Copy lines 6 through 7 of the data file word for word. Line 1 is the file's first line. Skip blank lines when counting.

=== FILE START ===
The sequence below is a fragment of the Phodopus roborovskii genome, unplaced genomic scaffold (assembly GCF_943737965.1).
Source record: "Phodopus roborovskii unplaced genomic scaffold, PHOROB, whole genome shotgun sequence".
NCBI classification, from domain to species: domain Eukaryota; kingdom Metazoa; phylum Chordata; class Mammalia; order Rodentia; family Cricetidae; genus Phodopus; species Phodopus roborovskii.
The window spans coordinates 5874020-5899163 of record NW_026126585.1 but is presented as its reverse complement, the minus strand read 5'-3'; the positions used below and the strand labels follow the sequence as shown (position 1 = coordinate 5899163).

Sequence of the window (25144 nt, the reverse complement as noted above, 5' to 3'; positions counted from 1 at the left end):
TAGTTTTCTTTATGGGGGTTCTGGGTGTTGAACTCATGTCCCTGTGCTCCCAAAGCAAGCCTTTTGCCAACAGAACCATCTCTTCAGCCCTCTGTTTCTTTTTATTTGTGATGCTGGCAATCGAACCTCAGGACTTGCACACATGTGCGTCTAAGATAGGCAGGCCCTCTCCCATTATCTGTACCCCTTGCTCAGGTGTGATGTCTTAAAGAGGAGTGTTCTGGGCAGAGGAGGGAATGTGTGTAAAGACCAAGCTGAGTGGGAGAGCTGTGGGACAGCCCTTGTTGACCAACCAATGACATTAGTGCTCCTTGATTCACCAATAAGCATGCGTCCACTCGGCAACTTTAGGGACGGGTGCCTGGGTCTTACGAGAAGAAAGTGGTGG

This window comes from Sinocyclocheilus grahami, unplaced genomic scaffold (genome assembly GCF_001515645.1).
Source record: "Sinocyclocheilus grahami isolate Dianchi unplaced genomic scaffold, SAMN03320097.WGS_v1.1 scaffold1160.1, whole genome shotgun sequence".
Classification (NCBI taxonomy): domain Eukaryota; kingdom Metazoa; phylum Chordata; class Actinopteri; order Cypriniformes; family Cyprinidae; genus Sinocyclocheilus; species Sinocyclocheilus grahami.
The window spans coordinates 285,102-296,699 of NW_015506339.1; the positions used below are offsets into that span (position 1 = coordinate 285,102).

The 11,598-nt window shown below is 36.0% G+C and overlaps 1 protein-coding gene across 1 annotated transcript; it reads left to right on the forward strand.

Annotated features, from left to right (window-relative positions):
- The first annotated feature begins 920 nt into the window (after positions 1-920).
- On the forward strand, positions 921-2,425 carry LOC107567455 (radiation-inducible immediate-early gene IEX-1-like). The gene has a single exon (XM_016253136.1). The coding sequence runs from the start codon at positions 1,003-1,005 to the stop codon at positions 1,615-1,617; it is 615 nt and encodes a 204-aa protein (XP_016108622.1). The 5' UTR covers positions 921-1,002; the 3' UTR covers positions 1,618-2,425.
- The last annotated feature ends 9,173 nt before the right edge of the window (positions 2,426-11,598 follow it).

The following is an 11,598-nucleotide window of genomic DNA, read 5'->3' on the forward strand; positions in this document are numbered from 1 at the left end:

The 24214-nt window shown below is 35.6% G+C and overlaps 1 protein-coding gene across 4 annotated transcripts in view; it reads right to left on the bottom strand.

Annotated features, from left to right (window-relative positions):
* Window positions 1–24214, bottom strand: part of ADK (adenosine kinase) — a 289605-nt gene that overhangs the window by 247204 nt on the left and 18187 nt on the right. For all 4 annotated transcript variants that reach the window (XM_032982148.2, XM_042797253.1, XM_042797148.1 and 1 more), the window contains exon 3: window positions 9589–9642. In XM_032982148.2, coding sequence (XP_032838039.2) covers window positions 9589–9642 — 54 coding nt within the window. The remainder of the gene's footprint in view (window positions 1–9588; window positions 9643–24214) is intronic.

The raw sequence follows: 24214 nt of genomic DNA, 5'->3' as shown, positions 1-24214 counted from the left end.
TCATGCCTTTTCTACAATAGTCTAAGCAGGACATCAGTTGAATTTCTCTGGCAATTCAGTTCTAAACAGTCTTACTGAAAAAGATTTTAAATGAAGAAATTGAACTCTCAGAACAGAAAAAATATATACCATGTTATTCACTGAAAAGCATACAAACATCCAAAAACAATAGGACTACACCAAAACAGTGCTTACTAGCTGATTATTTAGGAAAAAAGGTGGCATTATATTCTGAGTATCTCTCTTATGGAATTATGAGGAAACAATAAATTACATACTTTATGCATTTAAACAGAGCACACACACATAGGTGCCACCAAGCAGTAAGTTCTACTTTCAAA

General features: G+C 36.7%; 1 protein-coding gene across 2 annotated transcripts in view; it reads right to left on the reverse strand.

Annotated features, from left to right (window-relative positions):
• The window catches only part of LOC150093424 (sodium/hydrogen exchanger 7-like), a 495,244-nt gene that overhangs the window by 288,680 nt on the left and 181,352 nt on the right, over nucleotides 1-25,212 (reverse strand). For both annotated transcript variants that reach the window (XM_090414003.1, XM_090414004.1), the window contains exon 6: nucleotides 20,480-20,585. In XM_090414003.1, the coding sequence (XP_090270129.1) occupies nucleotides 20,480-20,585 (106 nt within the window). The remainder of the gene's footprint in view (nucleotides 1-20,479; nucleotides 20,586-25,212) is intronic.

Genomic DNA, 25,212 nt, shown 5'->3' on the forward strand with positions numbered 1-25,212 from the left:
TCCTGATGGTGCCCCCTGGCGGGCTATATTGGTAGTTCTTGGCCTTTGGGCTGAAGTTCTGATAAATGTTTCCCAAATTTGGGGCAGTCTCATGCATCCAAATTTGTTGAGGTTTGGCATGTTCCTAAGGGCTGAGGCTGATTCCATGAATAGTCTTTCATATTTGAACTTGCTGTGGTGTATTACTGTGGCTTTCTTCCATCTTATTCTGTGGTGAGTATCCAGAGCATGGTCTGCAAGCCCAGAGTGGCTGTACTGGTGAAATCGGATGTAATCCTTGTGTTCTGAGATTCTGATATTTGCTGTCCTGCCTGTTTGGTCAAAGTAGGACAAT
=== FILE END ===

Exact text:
TAGTTTTCTTTATGGGGGTTCTGGGTGTTGAACTCATGTCCCTGTGCTCCCAAAGCAAGCCTTTTGCCAACAGAACCATCTCTTCAGCCCTCTGTTTCTTTTTATTTGTGATGCTGGCAATCGAACCTCAGGACTTGCACACATGTGCGTCTAAGATAGGCAGGCCCTCTCCCATTATCTGTACCCCTTGCTCAGGTGTGATGTCTTAAAGAGGAGTGTTCTGGGCAGAGGAGGGAATGTGTGTAAAGACCAAGCTGAGTGGGAGAGCTGTGGGACAGCCCTTGTTGACCAACCAATGACATTAGTGCTCCTTGATTCACCAATAAGCATGCGTCCACTCGGCAACTTTAGGGACGGGTGCCTGGGTCTTACGAGAAGAAAGTGGTGG

This window comes from Sinocyclocheilus grahami, unplaced genomic scaffold (genome assembly GCF_001515645.1).